A few days ago, Lagos-based editor Bamidele Johnson caused a linguistic stir online. In a Facebook post, he wondered why some people like to refer to toilets as bathrooms. In his view, a toilet is a toilet, so to speak.

He wrote: “Bathroom? I know if it has a bathtub or a shower tray in addition to the toilet. However, calling a toilet or toilet without a bathtub a bathroom is “groping” and going too far. When it is called a toilet, the situation will It gets worse as if it has hammocks, sunbeds, armchairs or is used for “accommodation and lodging”. Na overdose go wounjure oyinbo people.

“For Yorubaland and shalanga. For Igbo land is a land. For Hausaland, greetings. For Gaa land, there is a toilet. I am talking about Ashanti land.”

Reactions to the post were mostly humorous, with some followers subtly backing Johnson’s arguments, while others reinforced the controversial use of the word “toilet”. Here are some of them:

  • “For Ibadan, it’s a toilet.”
  • “Is this your bathroom?”
  • “Can we ‘entrust’ you?”
  • “God bless Fella.”
  • ‘Don’t let us fumble. what should it be called
  • “It’s a Canadian restroom.”
  • “But now we all know.”
  • BT, I’m in the baff room. I’ll get back to you after get off work.
  • ‘For Ekiti we use na ugbo iyin. In my neighborhood, there is ori apata that is constantly being profaned, especially every morning.
  • ‘Because the land of the Kikuyu is chocolate.

Johnson’s rebellion aside, the truth is that many people think that bathrooms are just places where people shower, and toilets are places where we do other things — pee and poop, for example. But in reality, the connections between these words are more intriguing, if less complex. Their meanings are intertwined. Therefore, one should always be careful when handling them.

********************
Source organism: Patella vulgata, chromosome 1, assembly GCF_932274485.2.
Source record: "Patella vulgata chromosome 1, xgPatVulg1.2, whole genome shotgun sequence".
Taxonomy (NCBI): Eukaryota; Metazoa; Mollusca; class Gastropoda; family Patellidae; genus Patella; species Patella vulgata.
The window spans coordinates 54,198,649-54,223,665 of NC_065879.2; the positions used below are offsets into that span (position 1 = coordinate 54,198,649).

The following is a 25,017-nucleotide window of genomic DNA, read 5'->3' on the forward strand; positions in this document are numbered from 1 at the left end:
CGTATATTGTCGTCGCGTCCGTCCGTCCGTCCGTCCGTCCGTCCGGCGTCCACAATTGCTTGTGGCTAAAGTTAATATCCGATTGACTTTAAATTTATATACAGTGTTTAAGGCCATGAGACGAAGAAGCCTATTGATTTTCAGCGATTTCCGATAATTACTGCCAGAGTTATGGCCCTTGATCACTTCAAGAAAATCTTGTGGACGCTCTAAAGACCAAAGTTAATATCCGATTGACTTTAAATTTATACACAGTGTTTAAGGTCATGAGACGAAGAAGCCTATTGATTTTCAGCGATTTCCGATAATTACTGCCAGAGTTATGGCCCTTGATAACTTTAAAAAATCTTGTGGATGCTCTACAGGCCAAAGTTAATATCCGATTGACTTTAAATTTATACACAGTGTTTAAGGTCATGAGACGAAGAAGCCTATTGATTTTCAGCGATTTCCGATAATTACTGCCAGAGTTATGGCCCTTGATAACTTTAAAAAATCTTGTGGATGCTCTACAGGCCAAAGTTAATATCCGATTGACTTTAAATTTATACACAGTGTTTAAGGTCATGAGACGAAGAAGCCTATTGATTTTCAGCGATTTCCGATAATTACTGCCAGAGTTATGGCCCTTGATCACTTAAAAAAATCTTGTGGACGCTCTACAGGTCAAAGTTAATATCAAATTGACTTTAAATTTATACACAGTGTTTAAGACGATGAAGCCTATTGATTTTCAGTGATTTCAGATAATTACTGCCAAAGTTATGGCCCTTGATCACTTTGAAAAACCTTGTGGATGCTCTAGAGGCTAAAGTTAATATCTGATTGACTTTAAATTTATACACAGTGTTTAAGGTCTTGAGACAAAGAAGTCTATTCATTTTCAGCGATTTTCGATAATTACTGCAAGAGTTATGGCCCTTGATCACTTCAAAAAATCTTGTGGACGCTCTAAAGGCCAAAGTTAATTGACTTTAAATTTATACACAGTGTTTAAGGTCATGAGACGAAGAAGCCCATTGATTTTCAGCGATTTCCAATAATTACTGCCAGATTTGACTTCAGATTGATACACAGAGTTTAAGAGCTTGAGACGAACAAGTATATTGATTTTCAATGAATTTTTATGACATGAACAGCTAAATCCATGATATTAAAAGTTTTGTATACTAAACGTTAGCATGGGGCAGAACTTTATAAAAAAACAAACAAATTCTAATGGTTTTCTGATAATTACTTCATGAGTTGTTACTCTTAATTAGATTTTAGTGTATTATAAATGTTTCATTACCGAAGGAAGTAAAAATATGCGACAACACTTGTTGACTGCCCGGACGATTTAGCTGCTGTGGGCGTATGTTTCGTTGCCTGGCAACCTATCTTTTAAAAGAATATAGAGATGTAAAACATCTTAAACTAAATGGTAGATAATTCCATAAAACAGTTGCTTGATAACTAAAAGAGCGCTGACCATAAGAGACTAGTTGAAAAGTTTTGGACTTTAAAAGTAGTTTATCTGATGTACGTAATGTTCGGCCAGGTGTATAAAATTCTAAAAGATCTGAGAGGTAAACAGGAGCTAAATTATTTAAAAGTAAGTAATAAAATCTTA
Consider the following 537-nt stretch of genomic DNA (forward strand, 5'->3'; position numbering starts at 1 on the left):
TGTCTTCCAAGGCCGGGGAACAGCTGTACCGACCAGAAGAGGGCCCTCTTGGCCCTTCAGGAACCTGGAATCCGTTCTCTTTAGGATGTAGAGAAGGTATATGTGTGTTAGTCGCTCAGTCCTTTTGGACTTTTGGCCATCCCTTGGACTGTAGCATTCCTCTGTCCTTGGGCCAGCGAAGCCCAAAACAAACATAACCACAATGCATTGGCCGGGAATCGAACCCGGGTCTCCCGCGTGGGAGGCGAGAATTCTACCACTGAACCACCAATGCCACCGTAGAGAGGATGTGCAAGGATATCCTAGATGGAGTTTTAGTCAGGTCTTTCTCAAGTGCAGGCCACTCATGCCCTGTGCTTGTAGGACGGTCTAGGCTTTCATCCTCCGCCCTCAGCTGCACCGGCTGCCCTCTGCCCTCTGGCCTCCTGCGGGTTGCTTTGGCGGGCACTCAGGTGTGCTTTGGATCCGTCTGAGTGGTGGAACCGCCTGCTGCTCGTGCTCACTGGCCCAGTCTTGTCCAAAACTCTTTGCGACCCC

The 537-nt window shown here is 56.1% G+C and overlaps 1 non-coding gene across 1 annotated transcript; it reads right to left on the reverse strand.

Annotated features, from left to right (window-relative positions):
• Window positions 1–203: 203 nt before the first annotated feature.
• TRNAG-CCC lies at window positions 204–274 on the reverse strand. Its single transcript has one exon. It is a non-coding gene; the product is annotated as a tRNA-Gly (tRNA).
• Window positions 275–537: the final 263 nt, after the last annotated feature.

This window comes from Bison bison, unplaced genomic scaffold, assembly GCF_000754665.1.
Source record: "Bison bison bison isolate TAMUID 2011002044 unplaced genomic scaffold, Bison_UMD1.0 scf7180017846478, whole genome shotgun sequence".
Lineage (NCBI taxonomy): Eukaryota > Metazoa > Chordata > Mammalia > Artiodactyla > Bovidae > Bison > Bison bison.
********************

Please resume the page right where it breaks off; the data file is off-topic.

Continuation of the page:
Bathrooms can be a combination bath/shower and toilet. That’s why, as the editor (Johnson) suggests, Cambridge Dictionary defines it as “a room with a bath and/or shower, and usually a toilet”.

This shows that a bathroom can be just a room with a bathtub. It can be a shower only room. It can be a combination bath and shower. Sometimes bathrooms combine a bath/shower and toilet, but not every time a toilet is included.


As a noun, a toilet can be a device in which people urinate or defecate. It can also refer to a room with a toilet. This is consistent with the British English used in Nigeria.

American English

This situation is more interesting in American English, where bathroom refers to a room with a toilet. No bath, no shower! So when you refer to a toilet as a bathroom, you’re already flirting with American English.

Synonyms for “toilet”

Many people find it awkward to use the word “toilet” in public places, even when it’s needed. (That’s why our man, Johnson, is allergic to it!) So, it’s normal to use synonyms. Here are some popular synonyms for “toilet”: convenience, restroom, the Ladies, the Gents, ladies’ room, men’s room, and loo. Please note that if you ask to use the bathroom when you need a toilet, you do so at your own risk as not all bathrooms are equipped with a toilet.

In the meantime, here are some common bathroom synonyms: shower, shower room, and steam room.

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